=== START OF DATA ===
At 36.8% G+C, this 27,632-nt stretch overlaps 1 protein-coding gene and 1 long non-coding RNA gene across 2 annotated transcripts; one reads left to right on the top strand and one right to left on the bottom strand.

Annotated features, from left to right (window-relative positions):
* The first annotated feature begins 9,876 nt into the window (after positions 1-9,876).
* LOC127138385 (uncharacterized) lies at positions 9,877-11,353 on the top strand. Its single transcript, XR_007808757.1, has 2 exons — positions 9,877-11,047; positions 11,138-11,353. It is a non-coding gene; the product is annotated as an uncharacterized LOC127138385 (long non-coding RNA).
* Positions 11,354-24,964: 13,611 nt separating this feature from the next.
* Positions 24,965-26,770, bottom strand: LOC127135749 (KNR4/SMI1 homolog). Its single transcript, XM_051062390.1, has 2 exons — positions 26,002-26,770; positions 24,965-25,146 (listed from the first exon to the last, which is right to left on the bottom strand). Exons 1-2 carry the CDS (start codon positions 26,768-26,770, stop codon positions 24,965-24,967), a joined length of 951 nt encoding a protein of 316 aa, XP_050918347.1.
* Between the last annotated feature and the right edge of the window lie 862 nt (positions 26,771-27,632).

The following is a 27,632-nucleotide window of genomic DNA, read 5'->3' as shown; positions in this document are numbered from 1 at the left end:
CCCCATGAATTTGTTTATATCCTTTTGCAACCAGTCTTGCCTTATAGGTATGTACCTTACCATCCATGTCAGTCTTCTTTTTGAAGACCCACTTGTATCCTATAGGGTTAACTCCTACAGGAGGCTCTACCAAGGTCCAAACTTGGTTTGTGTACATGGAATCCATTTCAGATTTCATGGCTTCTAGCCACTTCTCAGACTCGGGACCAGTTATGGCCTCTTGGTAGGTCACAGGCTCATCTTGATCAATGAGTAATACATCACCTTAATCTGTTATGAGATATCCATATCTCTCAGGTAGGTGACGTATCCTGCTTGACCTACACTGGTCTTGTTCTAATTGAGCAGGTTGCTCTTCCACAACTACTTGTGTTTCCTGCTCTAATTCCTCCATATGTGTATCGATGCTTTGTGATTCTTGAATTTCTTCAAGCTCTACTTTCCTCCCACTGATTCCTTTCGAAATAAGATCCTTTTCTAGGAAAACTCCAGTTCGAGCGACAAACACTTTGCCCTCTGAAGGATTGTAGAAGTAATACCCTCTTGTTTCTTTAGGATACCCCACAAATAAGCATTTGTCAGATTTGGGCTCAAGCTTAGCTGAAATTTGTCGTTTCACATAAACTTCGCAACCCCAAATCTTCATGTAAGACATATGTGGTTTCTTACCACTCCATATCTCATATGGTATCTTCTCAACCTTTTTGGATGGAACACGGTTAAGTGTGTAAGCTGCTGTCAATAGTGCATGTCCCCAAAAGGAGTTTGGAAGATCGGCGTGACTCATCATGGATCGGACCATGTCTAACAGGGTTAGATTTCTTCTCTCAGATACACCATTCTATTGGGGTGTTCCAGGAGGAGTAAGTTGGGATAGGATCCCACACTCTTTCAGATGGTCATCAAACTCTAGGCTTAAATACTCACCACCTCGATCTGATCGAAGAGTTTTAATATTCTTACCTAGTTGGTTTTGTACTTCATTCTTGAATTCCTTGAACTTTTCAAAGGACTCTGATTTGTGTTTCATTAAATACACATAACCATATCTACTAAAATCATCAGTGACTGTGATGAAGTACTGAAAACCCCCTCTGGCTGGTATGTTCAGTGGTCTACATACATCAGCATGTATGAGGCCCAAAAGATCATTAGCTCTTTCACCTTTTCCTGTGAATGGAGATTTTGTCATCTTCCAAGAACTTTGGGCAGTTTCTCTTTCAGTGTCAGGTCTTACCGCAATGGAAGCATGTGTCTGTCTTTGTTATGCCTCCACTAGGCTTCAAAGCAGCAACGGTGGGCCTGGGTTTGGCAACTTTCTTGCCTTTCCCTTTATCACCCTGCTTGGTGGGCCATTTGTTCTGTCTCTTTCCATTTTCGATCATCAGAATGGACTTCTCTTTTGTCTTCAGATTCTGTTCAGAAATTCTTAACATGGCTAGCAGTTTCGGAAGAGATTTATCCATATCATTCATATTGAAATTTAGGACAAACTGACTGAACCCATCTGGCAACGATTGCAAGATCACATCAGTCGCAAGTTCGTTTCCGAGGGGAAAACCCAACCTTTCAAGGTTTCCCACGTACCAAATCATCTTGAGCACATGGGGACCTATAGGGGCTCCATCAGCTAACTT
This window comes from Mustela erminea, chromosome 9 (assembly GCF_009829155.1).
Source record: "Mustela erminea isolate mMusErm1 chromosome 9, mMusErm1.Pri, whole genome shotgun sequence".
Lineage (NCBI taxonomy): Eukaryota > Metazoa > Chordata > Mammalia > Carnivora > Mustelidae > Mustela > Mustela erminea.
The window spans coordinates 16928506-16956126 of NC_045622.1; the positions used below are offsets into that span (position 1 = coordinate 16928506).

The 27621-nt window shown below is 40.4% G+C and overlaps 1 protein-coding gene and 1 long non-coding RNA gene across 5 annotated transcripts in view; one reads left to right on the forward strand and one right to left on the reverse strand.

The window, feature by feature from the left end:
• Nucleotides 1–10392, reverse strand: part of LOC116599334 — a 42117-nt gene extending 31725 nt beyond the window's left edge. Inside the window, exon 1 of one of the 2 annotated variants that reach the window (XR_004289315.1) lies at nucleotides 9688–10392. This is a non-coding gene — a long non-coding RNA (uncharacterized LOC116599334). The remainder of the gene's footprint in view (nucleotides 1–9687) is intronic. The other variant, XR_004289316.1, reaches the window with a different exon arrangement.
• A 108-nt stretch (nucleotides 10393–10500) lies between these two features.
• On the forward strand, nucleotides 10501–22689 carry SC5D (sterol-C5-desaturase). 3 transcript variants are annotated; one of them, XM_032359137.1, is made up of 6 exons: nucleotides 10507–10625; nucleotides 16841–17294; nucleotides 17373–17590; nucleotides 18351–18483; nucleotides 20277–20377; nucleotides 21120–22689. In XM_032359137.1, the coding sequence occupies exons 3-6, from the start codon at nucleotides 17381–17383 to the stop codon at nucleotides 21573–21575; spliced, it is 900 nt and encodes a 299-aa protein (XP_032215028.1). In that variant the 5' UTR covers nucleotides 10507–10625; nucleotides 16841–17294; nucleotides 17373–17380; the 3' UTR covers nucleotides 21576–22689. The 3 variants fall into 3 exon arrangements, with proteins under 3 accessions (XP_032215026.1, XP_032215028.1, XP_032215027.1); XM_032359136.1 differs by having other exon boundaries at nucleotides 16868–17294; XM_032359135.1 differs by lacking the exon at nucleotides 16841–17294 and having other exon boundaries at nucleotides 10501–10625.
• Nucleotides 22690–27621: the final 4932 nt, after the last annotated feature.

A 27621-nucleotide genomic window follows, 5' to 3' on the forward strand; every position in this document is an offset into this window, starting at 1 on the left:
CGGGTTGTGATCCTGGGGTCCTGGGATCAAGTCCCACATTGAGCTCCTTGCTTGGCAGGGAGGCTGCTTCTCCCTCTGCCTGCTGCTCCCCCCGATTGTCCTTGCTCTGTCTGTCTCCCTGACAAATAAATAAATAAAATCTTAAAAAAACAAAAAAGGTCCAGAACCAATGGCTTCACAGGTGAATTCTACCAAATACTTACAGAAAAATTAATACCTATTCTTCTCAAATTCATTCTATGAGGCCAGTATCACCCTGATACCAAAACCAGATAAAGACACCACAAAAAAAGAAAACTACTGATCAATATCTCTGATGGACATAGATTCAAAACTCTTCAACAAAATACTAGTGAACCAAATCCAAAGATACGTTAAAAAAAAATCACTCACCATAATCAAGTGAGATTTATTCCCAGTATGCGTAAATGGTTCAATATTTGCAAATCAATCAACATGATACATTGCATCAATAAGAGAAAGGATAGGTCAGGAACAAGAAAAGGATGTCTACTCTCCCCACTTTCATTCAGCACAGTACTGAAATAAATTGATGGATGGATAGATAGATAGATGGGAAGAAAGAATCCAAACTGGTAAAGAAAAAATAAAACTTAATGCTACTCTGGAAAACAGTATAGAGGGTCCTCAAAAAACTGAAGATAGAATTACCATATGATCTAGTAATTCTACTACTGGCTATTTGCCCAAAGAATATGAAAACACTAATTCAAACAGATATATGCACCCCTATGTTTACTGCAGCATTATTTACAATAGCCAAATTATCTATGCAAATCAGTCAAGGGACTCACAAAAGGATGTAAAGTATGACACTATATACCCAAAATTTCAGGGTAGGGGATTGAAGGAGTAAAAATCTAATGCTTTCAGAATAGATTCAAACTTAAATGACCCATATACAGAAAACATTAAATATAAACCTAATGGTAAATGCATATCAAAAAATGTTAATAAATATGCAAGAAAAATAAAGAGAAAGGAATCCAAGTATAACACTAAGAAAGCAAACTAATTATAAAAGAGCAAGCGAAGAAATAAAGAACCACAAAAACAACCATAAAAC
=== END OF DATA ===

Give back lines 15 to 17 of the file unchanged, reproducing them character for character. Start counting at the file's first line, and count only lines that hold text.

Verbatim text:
The window, feature by feature from the left end:
• Nucleotides 1–10392, reverse strand: part of LOC116599334 — a 42117-nt gene extending 31725 nt beyond the window's left edge. Inside the window, exon 1 of one of the 2 annotated variants that reach the window (XR_004289315.1) lies at nucleotides 9688–10392. This is a non-coding gene — a long non-coding RNA (uncharacterized LOC116599334). The remainder of the gene's footprint in view (nucleotides 1–9687) is intronic. The other variant, XR_004289316.1, reaches the window with a different exon arrangement.
• A 108-nt stretch (nucleotides 10393–10500) lies between these two features.